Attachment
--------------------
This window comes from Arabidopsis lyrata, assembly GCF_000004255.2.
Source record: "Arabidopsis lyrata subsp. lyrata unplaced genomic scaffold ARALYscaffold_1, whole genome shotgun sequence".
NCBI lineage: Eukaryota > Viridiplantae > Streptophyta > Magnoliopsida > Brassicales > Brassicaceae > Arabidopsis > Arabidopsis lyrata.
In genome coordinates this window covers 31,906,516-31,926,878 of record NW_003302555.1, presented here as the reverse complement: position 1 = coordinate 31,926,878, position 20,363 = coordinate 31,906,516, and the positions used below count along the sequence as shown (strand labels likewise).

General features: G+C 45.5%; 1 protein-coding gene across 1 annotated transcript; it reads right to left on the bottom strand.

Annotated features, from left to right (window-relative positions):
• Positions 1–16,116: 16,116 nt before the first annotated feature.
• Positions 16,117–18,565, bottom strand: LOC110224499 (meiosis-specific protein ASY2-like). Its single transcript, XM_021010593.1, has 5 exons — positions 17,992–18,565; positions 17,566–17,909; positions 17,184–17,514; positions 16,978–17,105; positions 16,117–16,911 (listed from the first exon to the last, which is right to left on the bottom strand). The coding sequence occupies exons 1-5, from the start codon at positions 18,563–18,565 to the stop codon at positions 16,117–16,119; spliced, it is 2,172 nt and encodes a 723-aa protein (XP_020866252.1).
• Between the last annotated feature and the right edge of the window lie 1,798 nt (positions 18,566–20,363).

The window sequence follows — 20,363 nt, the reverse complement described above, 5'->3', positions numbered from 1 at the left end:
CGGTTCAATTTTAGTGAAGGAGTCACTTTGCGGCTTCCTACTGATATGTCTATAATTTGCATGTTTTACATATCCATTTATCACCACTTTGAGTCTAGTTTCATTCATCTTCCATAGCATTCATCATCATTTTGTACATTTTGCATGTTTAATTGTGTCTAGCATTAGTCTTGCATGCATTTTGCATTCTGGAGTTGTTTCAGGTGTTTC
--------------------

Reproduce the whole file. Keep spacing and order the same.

This window comes from Arabidopsis lyrata, assembly GCF_000004255.2.
Source record: "Arabidopsis lyrata subsp. lyrata unplaced genomic scaffold ARALYscaffold_1, whole genome shotgun sequence".
NCBI lineage: Eukaryota > Viridiplantae > Streptophyta > Magnoliopsida > Brassicales > Brassicaceae > Arabidopsis > Arabidopsis lyrata.
In genome coordinates this window covers 31,906,516-31,926,878 of record NW_003302555.1, presented here as the reverse complement: position 1 = coordinate 31,926,878, position 20,363 = coordinate 31,906,516, and the positions used below count along the sequence as shown (strand labels likewise).

General features: G+C 45.5%; 1 protein-coding gene across 1 annotated transcript; it reads right to left on the bottom strand.

Annotated features, from left to right (window-relative positions):
• Positions 1–16,116: 16,116 nt before the first annotated feature.
• Positions 16,117–18,565, bottom strand: LOC110224499 (meiosis-specific protein ASY2-like). Its single transcript, XM_021010593.1, has 5 exons — positions 17,992–18,565; positions 17,566–17,909; positions 17,184–17,514; positions 16,978–17,105; positions 16,117–16,911 (listed from the first exon to the last, which is right to left on the bottom strand). The coding sequence occupies exons 1-5, from the start codon at positions 18,563–18,565 to the stop codon at positions 16,117–16,119; spliced, it is 2,172 nt and encodes a 723-aa protein (XP_020866252.1).
• Between the last annotated feature and the right edge of the window lie 1,798 nt (positions 18,566–20,363).

The window sequence follows — 20,363 nt, the reverse complement described above, 5'->3', positions numbered from 1 at the left end:
CGGTTCAATTTTAGTGAAGGAGTCACTTTGCGGCTTCCTACTGATATGTCTATAATTTGCATGTTTTACATATCCATTTATCACCACTTTGAGTCTAGTTTCATTCATCTTCCATAGCATTCATCATCATTTTGTACATTTTGCATGTTTAATTGTGTCTAGCATTAGTCTTGCATGCATTTTGCATTCTGGAGTTGTTTCAGGTGTTTC